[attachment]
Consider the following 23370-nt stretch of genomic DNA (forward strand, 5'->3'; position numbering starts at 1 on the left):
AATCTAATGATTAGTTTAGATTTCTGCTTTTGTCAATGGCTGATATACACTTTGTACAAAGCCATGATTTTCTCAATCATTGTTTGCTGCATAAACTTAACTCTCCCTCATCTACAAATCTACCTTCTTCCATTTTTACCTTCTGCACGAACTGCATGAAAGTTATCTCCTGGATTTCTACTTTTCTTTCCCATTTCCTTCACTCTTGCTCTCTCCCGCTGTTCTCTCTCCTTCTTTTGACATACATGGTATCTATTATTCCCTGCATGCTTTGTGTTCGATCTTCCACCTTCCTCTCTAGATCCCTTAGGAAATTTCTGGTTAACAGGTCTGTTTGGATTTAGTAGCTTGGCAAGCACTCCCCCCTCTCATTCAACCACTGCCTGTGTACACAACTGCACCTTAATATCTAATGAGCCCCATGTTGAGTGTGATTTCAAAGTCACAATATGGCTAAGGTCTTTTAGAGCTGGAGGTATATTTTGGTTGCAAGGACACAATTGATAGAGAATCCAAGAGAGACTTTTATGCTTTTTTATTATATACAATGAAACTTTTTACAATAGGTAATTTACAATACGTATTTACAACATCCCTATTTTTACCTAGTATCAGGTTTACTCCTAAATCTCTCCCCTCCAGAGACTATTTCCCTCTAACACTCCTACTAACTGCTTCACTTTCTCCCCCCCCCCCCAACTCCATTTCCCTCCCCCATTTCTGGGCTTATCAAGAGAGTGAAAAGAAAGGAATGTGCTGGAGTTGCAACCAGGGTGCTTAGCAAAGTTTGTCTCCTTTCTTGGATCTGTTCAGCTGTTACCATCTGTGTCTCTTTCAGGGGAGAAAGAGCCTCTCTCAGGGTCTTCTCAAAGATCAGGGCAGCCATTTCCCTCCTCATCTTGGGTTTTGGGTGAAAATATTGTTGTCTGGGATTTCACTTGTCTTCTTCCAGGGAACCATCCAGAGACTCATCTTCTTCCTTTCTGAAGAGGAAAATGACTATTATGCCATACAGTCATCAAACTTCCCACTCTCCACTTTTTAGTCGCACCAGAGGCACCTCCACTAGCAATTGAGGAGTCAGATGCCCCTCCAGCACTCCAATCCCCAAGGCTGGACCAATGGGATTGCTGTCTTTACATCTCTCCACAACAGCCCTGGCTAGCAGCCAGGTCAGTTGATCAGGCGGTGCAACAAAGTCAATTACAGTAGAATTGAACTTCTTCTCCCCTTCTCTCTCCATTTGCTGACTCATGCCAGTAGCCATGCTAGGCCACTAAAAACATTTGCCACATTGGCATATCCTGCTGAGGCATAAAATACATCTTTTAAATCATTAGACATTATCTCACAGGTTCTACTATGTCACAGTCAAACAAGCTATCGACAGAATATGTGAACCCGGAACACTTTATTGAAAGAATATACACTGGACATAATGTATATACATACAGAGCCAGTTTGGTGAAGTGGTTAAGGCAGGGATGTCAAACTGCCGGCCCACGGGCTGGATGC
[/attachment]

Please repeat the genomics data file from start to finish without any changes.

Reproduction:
Consider the following 23370-nt stretch of genomic DNA (forward strand, 5'->3'; position numbering starts at 1 on the left):
AATCTAATGATTAGTTTAGATTTCTGCTTTTGTCAATGGCTGATATACACTTTGTACAAAGCCATGATTTTCTCAATCATTGTTTGCTGCATAAACTTAACTCTCCCTCATCTACAAATCTACCTTCTTCCATTTTTACCTTCTGCACGAACTGCATGAAAGTTATCTCCTGGATTTCTACTTTTCTTTCCCATTTCCTTCACTCTTGCTCTCTCCCGCTGTTCTCTCTCCTTCTTTTGACATACATGGTATCTATTATTCCCTGCATGCTTTGTGTTCGATCTTCCACCTTCCTCTCTAGATCCCTTAGGAAATTTCTGGTTAACAGGTCTGTTTGGATTTAGTAGCTTGGCAAGCACTCCCCCCTCTCATTCAACCACTGCCTGTGTACACAACTGCACCTTAATATCTAATGAGCCCCATGTTGAGTGTGATTTCAAAGTCACAATATGGCTAAGGTCTTTTAGAGCTGGAGGTATATTTTGGTTGCAAGGACACAATTGATAGAGAATCCAAGAGAGACTTTTATGCTTTTTTATTATATACAATGAAACTTTTTACAATAGGTAATTTACAATACGTATTTACAACATCCCTATTTTTACCTAGTATCAGGTTTACTCCTAAATCTCTCCCCTCCAGAGACTATTTCCCTCTAACACTCCTACTAACTGCTTCACTTTCTCCCCCCCCCCCCAACTCCATTTCCCTCCCCCATTTCTGGGCTTATCAAGAGAGTGAAAAGAAAGGAATGTGCTGGAGTTGCAACCAGGGTGCTTAGCAAAGTTTGTCTCCTTTCTTGGATCTGTTCAGCTGTTACCATCTGTGTCTCTTTCAGGGGAGAAAGAGCCTCTCTCAGGGTCTTCTCAAAGATCAGGGCAGCCATTTCCCTCCTCATCTTGGGTTTTGGGTGAAAATATTGTTGTCTGGGATTTCACTTGTCTTCTTCCAGGGAACCATCCAGAGACTCATCTTCTTCCTTTCTGAAGAGGAAAATGACTATTATGCCATACAGTCATCAAACTTCCCACTCTCCACTTTTTAGTCGCACCAGAGGCACCTCCACTAGCAATTGAGGAGTCAGATGCCCCTCCAGCACTCCAATCCCCAAGGCTGGACCAATGGGATTGCTGTCTTTACATCTCTCCACAACAGCCCTGGCTAGCAGCCAGGTCAGTTGATCAGGCGGTGCAACAAAGTCAATTACAGTAGAATTGAACTTCTTCTCCCCTTCTCTCTCCATTTGCTGACTCATGCCAGTAGCCATGCTAGGCCACTAAAAACATTTGCCACATTGGCATATCCTGCTGAGGCATAAAATACATCTTTTAAATCATTAGACATTATCTCACAGGTTCTACTATGTCACAGTCAAACAAGCTATCGACAGAATATGTGAACCCGGAACACTTTATTGAAAGAATATACACTGGACATAATGTATATACATACAGAGCCAGTTTGGTGAAGTGGTTAAGGCAGGGATGTCAAACTGCCGGCCCACGGGCTGGATGC